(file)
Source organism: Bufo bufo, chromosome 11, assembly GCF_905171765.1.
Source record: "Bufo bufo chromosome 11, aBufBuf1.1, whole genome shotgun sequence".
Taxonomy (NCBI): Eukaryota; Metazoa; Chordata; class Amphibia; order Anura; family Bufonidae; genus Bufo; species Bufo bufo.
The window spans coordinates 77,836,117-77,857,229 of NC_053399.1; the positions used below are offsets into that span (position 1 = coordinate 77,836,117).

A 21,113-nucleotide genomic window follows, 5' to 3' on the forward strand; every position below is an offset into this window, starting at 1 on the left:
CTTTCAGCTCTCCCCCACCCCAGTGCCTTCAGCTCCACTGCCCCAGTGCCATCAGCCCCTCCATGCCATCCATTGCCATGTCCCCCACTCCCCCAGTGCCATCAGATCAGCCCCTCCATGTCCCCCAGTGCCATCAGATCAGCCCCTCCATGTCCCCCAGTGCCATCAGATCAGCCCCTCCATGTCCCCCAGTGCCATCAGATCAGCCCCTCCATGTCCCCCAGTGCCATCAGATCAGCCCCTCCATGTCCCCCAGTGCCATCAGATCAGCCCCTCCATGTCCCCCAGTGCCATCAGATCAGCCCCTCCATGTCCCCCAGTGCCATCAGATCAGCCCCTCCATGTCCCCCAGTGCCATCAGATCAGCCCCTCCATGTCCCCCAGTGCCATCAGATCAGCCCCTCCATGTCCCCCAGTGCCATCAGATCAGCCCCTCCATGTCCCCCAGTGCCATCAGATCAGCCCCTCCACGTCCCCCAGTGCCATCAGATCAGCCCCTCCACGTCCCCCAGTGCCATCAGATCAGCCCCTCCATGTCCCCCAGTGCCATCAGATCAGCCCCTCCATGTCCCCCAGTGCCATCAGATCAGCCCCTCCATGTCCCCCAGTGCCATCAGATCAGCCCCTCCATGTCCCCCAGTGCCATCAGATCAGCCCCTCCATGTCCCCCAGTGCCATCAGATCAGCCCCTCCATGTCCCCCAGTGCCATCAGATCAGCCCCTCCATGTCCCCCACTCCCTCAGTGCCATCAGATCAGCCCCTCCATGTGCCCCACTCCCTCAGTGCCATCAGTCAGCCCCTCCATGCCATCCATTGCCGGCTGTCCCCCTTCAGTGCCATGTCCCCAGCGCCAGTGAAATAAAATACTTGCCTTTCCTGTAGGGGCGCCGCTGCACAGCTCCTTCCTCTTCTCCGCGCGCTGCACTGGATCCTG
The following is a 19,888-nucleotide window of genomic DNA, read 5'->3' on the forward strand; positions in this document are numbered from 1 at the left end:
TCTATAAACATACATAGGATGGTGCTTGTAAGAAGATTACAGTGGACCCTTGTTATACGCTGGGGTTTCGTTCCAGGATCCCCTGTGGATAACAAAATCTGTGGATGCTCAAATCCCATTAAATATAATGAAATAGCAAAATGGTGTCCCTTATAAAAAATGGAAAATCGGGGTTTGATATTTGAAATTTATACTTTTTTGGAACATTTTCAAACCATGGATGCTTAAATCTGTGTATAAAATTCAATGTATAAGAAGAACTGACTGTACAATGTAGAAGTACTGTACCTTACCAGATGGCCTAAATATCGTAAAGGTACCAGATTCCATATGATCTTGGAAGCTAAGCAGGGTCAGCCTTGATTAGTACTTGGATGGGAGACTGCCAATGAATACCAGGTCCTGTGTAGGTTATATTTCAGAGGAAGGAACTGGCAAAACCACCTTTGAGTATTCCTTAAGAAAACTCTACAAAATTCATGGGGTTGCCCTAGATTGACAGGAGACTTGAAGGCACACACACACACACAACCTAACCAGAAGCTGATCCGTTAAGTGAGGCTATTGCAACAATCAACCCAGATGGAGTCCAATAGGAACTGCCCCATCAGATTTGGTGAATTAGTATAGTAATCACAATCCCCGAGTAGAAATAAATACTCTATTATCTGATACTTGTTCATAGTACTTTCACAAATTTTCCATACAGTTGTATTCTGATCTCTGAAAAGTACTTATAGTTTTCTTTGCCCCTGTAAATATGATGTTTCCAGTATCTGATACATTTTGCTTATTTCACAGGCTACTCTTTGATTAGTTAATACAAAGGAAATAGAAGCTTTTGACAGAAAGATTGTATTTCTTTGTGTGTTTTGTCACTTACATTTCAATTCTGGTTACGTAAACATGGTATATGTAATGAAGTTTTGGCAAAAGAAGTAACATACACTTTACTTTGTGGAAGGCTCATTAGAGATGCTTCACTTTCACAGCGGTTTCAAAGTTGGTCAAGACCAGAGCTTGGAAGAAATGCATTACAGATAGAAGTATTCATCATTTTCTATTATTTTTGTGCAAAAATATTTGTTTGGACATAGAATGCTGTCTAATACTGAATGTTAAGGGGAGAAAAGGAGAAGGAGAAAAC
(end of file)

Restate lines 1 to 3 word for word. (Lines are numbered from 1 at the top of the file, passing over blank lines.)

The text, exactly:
Source organism: Bufo bufo, chromosome 11, assembly GCF_905171765.1.
Source record: "Bufo bufo chromosome 11, aBufBuf1.1, whole genome shotgun sequence".
Taxonomy (NCBI): Eukaryota; Metazoa; Chordata; class Amphibia; order Anura; family Bufonidae; genus Bufo; species Bufo bufo.